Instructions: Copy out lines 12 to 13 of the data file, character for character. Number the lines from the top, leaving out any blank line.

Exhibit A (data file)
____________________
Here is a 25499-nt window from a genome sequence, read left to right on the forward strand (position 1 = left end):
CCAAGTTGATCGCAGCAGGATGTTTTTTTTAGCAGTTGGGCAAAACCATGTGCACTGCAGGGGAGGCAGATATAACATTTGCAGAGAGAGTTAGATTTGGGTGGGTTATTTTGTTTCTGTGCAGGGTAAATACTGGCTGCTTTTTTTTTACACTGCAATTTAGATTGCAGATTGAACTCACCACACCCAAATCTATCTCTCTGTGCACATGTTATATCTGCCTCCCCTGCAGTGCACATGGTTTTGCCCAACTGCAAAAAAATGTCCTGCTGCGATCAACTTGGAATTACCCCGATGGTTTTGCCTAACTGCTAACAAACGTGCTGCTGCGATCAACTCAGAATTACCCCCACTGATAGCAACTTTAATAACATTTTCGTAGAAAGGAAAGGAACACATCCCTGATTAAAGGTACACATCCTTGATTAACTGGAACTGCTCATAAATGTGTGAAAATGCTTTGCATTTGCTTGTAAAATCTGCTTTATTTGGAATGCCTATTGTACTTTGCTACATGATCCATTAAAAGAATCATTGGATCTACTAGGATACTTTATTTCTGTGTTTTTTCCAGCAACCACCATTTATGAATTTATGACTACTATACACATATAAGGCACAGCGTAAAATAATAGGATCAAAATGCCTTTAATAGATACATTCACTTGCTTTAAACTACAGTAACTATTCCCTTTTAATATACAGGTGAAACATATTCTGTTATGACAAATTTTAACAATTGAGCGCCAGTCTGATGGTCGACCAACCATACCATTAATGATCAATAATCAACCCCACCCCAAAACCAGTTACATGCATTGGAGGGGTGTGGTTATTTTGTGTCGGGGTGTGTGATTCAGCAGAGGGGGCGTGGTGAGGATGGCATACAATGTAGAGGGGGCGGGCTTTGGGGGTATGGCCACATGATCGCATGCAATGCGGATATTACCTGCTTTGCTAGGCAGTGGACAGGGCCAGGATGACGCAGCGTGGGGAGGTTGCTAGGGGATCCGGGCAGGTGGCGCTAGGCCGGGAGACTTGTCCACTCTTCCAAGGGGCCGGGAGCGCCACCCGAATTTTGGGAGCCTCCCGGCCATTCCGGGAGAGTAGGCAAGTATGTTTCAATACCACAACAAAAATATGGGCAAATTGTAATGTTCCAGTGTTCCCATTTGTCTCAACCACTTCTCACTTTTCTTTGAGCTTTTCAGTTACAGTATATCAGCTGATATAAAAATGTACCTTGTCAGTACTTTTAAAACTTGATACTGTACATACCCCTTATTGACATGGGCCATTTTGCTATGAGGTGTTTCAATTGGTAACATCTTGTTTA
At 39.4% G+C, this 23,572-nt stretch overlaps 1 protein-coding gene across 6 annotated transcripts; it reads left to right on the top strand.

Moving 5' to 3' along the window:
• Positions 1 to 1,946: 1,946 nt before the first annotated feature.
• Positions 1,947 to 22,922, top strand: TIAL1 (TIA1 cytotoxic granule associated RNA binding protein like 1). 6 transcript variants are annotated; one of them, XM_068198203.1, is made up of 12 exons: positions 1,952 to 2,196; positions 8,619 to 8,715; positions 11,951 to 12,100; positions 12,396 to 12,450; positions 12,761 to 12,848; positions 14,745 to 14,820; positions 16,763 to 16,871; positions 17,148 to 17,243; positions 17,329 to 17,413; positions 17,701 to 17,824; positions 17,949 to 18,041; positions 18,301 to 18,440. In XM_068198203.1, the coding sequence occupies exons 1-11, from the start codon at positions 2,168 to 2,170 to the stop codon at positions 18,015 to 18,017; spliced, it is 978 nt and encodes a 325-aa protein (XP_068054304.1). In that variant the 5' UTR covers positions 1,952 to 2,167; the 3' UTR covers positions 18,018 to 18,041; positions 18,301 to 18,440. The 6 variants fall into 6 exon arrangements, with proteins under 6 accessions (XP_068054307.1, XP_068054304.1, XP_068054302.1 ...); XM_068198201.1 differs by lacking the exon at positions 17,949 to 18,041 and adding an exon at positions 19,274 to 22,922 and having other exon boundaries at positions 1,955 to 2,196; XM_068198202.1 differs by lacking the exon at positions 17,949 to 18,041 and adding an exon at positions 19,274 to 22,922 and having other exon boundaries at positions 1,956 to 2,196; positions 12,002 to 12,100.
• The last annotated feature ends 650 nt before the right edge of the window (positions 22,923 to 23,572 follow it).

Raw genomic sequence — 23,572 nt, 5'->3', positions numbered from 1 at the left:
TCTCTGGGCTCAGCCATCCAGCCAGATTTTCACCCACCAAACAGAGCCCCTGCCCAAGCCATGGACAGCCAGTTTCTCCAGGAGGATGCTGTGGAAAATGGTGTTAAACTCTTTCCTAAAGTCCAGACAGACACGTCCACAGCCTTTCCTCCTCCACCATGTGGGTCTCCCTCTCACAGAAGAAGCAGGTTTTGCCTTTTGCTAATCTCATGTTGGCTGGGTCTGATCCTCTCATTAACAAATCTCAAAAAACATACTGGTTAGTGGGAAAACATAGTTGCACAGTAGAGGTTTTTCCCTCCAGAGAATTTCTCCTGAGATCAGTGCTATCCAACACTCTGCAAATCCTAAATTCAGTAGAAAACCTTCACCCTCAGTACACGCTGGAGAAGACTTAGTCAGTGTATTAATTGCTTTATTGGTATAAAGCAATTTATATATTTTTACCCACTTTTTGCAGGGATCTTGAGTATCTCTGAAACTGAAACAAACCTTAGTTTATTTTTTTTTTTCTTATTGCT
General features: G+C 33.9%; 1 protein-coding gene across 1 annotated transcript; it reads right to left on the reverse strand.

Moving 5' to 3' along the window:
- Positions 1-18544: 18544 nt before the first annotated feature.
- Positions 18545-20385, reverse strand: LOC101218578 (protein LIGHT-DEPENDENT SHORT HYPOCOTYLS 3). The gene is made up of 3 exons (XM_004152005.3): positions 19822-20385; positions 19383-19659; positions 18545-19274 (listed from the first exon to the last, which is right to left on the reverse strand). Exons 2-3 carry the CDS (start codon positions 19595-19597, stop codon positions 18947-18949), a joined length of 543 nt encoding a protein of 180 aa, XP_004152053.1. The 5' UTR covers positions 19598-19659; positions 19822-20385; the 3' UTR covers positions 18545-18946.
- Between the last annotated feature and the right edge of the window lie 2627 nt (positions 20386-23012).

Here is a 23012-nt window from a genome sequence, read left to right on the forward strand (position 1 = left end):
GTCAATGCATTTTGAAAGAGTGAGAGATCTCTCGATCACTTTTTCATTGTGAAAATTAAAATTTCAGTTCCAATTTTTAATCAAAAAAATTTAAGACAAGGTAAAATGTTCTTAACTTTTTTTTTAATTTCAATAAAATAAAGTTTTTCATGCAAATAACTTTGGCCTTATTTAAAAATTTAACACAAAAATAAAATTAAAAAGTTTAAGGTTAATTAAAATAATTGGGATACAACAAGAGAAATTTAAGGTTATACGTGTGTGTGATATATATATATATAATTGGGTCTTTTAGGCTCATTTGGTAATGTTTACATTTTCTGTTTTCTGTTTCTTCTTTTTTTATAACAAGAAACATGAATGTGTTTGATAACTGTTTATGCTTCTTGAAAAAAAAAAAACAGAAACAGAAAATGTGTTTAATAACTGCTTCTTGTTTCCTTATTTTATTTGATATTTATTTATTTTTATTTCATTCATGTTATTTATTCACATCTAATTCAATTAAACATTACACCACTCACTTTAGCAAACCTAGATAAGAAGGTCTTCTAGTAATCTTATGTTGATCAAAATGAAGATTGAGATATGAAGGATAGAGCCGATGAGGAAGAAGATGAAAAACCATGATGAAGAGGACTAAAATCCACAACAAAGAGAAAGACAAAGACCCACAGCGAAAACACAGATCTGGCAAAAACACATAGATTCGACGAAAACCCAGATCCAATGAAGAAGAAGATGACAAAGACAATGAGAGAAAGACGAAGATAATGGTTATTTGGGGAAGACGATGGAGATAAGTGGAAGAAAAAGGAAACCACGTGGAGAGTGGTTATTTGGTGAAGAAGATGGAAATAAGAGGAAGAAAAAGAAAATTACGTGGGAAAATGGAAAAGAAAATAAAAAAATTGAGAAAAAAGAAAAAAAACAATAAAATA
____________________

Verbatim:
- Positions 1-18544: 18544 nt before the first annotated feature.
- Positions 18545-20385, reverse strand: LOC101218578 (protein LIGHT-DEPENDENT SHORT HYPOCOTYLS 3). The gene is made up of 3 exons (XM_004152005.3): positions 19822-20385; positions 19383-19659; positions 18545-19274 (listed from the first exon to the last, which is right to left on the reverse strand). Exons 2-3 carry the CDS (start codon positions 19595-19597, stop codon positions 18947-18949), a joined length of 543 nt encoding a protein of 180 aa, XP_004152053.1. The 5' UTR covers positions 19598-19659; positions 19822-20385; the 3' UTR covers positions 18545-18946.